The first Dune trailer is on the horizon, promising a first look at Denis Villenueve’s attempt to film one of the most unfilmable stories in the science fiction canon. Dune has generations of fans, but depending on how much the trailer shows off, some may be left scratching their heads at Timothée Chalamet and a basketball-team’s-worth of strong-jawed actors whipping around the desert with armor and swords. We wouldn’t blame anyone: Dune is dense.
Frank Herbert’s book is absolutely worth a read in advance of Dune’s December release, but for those who want a crash course, we’re going to do our best to sum up the vibe of Dune, if not the plot, right here in less than 900 words. But remember, of the great classics of sci-fi literature, Dune is the “this place has everything” one. It’s one third Game of Thrones, one third space, and one third a giant bong rip. Prepare yourself.
Where and when Dune takes place
Dune takes place so many millennia into the future that it is essentially a fantasy universe. Humanity lives in a galactic empire that barely remembers Earth. Everyone has force fields that are impervious to fast-moving projectiles, so they have to fight with swords instead of guns. Spaceships can travel faster than the speed of light — but not because we built fancy engines. Instead, we discovered a drug so unspeakably dank that enough of it lets you fold space with your mind.
Power in the galaxy is a three-way balancing act between the Spacing Guild, who hold a monopoly on faster than light travel; the Padishah Emperor, who controls a fanatical army of Space Spartans (think 300, not Halo); and a system of alliances between hereditary noble Houses.
The invisible fourth pillar of this structure is the Bene Gesserit order. They don’t talk about how they’re pulling all the strings, but it’s obvious. Think of them as “all-female space Illuminati with witch powers.”
The major characters of Dune
Among those noble Houses of Dune are the Atreides, ruled by Duke Leto, your typical Good Noble in Trouble for Having Morals. His spouse in everything-but-actually-being-his-legal-wife is Lady Jessica, a Bene Gesserit adept and his assigned consort. She was supposed to conceive a daughter with him in order to form the penultimate generation of the thousand-year Bene Gesserit plan to eugenically produce a messiah, but instead they fell in love. And Leto wanted a son so bad (wow, Leto) that Jessica defied her orders and deliberately had one. Bene Gesserits can just do that.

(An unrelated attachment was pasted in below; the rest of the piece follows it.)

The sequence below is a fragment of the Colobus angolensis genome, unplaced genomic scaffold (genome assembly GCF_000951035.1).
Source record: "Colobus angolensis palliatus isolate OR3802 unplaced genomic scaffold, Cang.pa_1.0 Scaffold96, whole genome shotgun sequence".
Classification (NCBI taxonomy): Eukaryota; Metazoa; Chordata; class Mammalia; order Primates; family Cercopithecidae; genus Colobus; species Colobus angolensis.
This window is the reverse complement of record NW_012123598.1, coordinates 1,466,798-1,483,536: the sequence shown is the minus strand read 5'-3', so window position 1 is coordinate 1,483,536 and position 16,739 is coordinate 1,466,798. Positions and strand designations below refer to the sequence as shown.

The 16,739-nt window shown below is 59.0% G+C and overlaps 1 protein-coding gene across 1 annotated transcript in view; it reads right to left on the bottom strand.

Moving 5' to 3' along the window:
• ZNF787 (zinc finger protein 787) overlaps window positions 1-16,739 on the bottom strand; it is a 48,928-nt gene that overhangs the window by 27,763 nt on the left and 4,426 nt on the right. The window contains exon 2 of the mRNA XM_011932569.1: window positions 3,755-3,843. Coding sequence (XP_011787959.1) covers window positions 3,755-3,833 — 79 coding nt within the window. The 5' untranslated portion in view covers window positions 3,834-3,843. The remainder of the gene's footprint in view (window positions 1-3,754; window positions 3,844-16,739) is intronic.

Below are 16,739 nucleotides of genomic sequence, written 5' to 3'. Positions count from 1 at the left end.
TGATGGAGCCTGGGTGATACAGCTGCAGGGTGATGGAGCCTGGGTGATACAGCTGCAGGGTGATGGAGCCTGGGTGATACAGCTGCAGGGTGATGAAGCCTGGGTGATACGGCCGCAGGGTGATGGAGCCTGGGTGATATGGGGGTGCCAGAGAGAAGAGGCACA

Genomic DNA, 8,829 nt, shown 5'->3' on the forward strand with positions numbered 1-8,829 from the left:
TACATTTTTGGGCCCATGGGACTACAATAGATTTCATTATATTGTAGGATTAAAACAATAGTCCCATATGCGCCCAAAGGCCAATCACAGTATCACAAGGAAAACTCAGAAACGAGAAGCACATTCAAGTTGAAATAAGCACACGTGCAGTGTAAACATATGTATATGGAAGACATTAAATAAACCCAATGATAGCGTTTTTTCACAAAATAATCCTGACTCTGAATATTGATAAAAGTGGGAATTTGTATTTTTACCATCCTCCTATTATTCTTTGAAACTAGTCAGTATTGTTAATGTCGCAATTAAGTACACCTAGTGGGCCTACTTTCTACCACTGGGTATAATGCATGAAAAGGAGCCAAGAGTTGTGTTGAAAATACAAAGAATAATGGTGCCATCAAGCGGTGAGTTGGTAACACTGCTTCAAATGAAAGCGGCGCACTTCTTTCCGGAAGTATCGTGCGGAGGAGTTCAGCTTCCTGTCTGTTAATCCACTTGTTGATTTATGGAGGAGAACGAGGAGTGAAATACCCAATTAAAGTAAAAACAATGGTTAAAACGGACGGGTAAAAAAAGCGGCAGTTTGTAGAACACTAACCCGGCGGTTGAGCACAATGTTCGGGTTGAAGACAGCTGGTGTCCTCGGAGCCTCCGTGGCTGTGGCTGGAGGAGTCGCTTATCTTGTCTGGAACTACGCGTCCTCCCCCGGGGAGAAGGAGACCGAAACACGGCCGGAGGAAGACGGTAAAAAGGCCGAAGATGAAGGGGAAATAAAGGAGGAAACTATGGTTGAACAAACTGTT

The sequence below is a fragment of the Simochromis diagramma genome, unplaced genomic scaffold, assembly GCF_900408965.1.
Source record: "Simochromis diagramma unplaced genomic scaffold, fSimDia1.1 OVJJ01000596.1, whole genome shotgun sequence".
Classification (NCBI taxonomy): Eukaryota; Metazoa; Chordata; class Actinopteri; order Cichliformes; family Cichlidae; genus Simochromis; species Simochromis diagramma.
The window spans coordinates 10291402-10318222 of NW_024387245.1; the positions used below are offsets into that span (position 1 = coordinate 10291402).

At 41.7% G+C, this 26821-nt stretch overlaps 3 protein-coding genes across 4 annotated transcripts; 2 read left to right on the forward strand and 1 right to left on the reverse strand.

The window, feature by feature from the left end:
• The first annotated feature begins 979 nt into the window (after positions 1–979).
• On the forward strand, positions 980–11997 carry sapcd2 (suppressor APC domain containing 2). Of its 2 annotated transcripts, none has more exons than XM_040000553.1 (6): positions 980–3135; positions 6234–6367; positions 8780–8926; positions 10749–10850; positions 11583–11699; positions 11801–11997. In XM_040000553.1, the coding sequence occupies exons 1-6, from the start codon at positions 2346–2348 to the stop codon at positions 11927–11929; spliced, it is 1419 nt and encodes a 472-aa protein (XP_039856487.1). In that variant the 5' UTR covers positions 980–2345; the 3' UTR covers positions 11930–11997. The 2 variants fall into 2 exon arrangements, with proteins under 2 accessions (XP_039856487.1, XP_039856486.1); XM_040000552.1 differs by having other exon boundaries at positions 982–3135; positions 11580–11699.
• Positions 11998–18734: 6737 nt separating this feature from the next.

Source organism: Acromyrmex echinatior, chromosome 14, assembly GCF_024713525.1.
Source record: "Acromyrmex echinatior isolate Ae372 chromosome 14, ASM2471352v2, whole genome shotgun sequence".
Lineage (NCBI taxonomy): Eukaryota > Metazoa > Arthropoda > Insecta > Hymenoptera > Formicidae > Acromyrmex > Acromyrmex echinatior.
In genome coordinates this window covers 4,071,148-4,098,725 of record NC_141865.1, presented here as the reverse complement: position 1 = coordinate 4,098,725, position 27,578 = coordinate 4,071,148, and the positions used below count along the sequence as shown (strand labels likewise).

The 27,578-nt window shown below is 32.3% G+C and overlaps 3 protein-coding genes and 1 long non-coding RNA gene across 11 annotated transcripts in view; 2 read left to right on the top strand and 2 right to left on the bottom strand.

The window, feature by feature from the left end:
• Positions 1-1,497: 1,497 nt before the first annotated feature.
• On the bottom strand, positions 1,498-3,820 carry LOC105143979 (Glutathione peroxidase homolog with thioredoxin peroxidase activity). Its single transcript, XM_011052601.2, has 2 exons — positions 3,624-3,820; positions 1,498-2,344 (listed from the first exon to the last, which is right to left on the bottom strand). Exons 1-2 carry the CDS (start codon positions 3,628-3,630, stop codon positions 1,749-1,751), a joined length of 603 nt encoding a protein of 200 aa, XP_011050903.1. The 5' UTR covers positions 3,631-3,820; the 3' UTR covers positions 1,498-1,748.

Paul Atreides, their 15-year-old son, who might be the messiah. Or a boy whose best bet for survival is to take advantage of thousands of years of cultural manipulation in preparation for a messiah. Or both.
Paul has a lot of enemies, because Duke Leto’s morality just got his whole family unseated from their ancestral home and dispatched to the planet Arrakis. On paper, it’s a big promotion. In reality, House Atreides is being set up to fall.
Why everyone is headed to Arrakis aka the dune planet
Arrakis is the eponymous planet of Dune, a desert wasteland populated only by hostile natives and even more hostile giant sandworms. Why does anybody fuck with this place? The dunes of Arrakis happen to be the only known source of Spice, the aforementioned drug that gives people the ability to yeet through space. (In small quantities it just gives you precognitive visions, some light psychic powers, and glowing, blue eyes.)
House Atreides has been sent to Arrakis to oversee the mining operations upon which the entire galactic society depends. The last noble house on the planet was the mustache-twirlingly evil House Harkonnen, hated rivals of the Atreides who oppressed and slaughtered the native Fremen tribes as “backward savages.” Leto is expected to move into the Harkonnen’s probably booby-trapped castle and maintain their rate of Spice production while keeping peace with the Fremen. If he fails, his whole House will probably be executed.
In other words, the the entire thing is a powder keg about to blow up, start a war, and begin Paul’s ascension.
Dune has been widely interpreted as an allegory for colonization. When I was a kid, the commentary was all about it’s parallels to the exploitation of the Middle East for its oil resources — enhanced by Herbert’s appropriation of Persian and Arabic terms like “padisha” and “jihad” to fill out his setting, and also by his own words.
But here in our modern day, some of Dune’s ideas have gotten dusty, independent of Herbert’s intentions. There are a lot of folks in the science-fiction community who are ready to move past stories that examine the exploitation of the colonized by presenting a member of the colonizing class as a savior.
But the reason we’re even still talking about Dune is because of how completely it captured the imaginations of science fiction readers and writers. The modern viewer will probably see Dune’s influence on Star Wars first, but you’ll also find it in book series like Game of Thrones and Wheel of Time; as well as movies like Tremors and Beetlejuice. Hollywood’s quest to make big money with a Dune movie has inspired or cultivated professional connections that crafted masterpieces like Alien, Contact, and Blade Runner.
And when it hits theaters, Villenueve’s version has a chance to become another brick in the foundation of science fiction.